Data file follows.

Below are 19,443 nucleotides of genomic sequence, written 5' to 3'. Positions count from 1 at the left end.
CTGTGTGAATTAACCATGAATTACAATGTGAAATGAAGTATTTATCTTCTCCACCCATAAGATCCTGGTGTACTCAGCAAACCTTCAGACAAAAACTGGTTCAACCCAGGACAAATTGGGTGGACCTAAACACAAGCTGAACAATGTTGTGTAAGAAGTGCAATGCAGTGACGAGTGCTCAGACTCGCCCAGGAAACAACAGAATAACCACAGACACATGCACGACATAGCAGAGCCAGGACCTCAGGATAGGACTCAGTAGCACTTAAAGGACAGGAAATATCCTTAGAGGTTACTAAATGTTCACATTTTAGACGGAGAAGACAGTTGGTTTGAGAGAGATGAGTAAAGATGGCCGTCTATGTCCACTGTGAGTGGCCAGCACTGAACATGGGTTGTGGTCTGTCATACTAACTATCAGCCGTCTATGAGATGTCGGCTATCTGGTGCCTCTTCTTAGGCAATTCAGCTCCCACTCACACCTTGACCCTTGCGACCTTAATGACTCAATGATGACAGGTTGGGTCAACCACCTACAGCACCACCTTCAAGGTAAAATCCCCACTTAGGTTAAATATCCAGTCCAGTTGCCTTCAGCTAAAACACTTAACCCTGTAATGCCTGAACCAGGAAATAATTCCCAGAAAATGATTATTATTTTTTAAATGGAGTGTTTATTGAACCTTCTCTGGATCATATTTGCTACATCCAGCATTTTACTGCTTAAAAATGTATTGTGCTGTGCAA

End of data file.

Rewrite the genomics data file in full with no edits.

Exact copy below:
Below are 19,443 nucleotides of genomic sequence, written 5' to 3'. Positions count from 1 at the left end.
CTGTGTGAATTAACCATGAATTACAATGTGAAATGAAGTATTTATCTTCTCCACCCATAAGATCCTGGTGTACTCAGCAAACCTTCAGACAAAAACTGGTTCAACCCAGGACAAATTGGGTGGACCTAAACACAAGCTGAACAATGTTGTGTAAGAAGTGCAATGCAGTGACGAGTGCTCAGACTCGCCCAGGAAACAACAGAATAACCACAGACACATGCACGACATAGCAGAGCCAGGACCTCAGGATAGGACTCAGTAGCACTTAAAGGACAGGAAATATCCTTAGAGGTTACTAAATGTTCACATTTTAGACGGAGAAGACAGTTGGTTTGAGAGAGATGAGTAAAGATGGCCGTCTATGTCCACTGTGAGTGGCCAGCACTGAACATGGGTTGTGGTCTGTCATACTAACTATCAGCCGTCTATGAGATGTCGGCTATCTGGTGCCTCTTCTTAGGCAATTCAGCTCCCACTCACACCTTGACCCTTGCGACCTTAATGACTCAATGATGACAGGTTGGGTCAACCACCTACAGCACCACCTTCAAGGTAAAATCCCCACTTAGGTTAAATATCCAGTCCAGTTGCCTTCAGCTAAAACACTTAACCCTGTAATGCCTGAACCAGGAAATAATTCCCAGAAAATGATTATTATTTTTTAAATGGAGTGTTTATTGAACCTTCTCTGGATCATATTTGCTACATCCAGCATTTTACTGCTTAAAAATGTATTGTGCTGTGCAA